Most Children Aren't Overweight, But Many Think They Are
Lisa Brennan talks about her son's body image and wonders if there are a lot of children who they are fat when they aren't.
Does your child think he is fat?
A growing number of children, usually pre-adolescent and adolescent girls, believe they are overweight – but they aren’t. This reality came to my attention when my 8, almost 9-year-old son, who weighs 45 pounds, told me he didn’t want to eat his dinner because he did not want to be fat. I was miffed by the comment. Of all the things my son is having to worry about, weight is not a concern I have for him. Actually I monitor him to ensure he is gaining weight (one of the side effects of some of the medication he takes is that it causes a weight decrease at least for his body type).
It turns out that my son is not unique. Some other mothers have heard the same comment from their children aging all the way down to first grade. None of the parents I talked too felt their children’s weight was an issue, but their kids did. All the parents handled the situation in a very similar fashion, of trying to uncover where the rationale comes from and telling the children that they are just who they are supposed to be.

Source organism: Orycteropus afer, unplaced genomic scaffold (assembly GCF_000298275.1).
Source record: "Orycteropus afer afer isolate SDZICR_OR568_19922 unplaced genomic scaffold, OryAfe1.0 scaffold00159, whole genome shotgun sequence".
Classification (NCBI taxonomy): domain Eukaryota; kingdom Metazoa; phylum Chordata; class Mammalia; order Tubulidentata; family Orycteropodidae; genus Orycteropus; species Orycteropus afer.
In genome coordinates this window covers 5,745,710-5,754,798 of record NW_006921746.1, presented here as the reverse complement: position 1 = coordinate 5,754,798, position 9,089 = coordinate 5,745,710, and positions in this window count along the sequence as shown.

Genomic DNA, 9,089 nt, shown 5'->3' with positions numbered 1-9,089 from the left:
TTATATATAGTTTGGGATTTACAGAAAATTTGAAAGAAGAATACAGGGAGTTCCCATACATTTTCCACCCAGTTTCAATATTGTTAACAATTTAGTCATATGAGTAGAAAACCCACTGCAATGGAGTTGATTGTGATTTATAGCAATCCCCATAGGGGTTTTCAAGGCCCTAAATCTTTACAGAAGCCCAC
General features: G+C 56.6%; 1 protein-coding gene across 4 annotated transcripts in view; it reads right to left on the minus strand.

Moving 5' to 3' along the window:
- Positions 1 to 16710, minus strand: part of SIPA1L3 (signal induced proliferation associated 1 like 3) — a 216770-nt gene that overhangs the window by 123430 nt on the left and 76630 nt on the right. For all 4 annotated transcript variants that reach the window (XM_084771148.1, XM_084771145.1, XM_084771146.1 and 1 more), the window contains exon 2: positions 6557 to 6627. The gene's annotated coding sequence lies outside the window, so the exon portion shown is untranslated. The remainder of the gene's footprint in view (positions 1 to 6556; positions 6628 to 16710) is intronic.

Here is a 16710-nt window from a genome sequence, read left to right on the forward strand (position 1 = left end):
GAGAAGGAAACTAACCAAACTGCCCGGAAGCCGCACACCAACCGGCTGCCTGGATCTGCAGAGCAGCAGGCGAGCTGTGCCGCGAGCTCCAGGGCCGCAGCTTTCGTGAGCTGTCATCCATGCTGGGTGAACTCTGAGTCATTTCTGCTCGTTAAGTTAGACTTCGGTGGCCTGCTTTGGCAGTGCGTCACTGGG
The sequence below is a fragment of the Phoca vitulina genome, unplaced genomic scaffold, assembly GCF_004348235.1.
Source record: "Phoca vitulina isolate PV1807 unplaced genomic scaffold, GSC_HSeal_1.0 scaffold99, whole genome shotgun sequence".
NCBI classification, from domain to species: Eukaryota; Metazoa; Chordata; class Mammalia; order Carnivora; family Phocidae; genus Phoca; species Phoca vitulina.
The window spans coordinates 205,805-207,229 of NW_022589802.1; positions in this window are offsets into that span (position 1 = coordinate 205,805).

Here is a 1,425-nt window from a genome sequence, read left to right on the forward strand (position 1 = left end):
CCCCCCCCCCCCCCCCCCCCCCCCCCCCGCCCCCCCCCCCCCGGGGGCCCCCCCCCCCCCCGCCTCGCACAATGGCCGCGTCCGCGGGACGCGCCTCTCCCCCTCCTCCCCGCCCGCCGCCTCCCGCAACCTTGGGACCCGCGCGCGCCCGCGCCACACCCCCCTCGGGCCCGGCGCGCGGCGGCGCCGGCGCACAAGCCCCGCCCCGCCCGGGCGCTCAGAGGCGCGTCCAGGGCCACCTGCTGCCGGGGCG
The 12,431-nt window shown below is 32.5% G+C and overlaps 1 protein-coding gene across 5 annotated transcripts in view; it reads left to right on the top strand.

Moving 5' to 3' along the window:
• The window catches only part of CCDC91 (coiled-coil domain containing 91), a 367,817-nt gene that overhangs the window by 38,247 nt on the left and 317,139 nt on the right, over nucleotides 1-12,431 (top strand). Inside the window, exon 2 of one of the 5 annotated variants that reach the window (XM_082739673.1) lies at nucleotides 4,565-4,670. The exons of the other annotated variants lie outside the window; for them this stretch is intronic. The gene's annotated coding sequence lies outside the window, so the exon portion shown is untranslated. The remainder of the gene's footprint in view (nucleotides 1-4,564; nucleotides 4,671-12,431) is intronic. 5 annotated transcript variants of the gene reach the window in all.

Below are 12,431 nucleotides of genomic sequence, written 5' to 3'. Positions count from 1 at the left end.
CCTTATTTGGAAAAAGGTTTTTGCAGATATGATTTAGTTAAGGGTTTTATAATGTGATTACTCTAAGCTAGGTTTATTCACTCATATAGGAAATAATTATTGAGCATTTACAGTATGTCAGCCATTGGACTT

"I think what goes on at home and what comes out of the media are both involved," said Dr. Stephanie Setliff, medical director of the Center for Pediatric Eating Disorders at Children's and assistant professor of Pediatric Psychiatry at UT Southwestern. She has seen girls as young as 6-years-old worrying about their weight.
No longer issues just for the super-model, questions of dieting, obesity and body image are arising on the playground. One study reports that 40 percent of nine-year-olds have admitted to dieting. Results from the 2007-2008 National Health and Nutrition Examination Survey (NHANES), using measured heights and weights, indicate that an estimated 17 percent of children and adolescents ages 2-19 years are obese. Which is indeed a problem, but perhaps all the efforts to help these obese kids is placing ideas into children’s minds that do not have weight concerns. It would be nice if all children can learn to be healthy and not focus on a specific number or idea of body image.
I strongly encourage parents of children of all sizes to discuss a healthy lifestyle with their child. Our children learn so much from their parents, peers, television, and other influences, and I prefer that my son learn healthy habits from me. He is willing to snack on Broccoli after dinner because he likes it that much as opposed to the junk food cabinet. I also would like him to know that he can eat and it’s only when his weight is in excess that he may need to pay attention.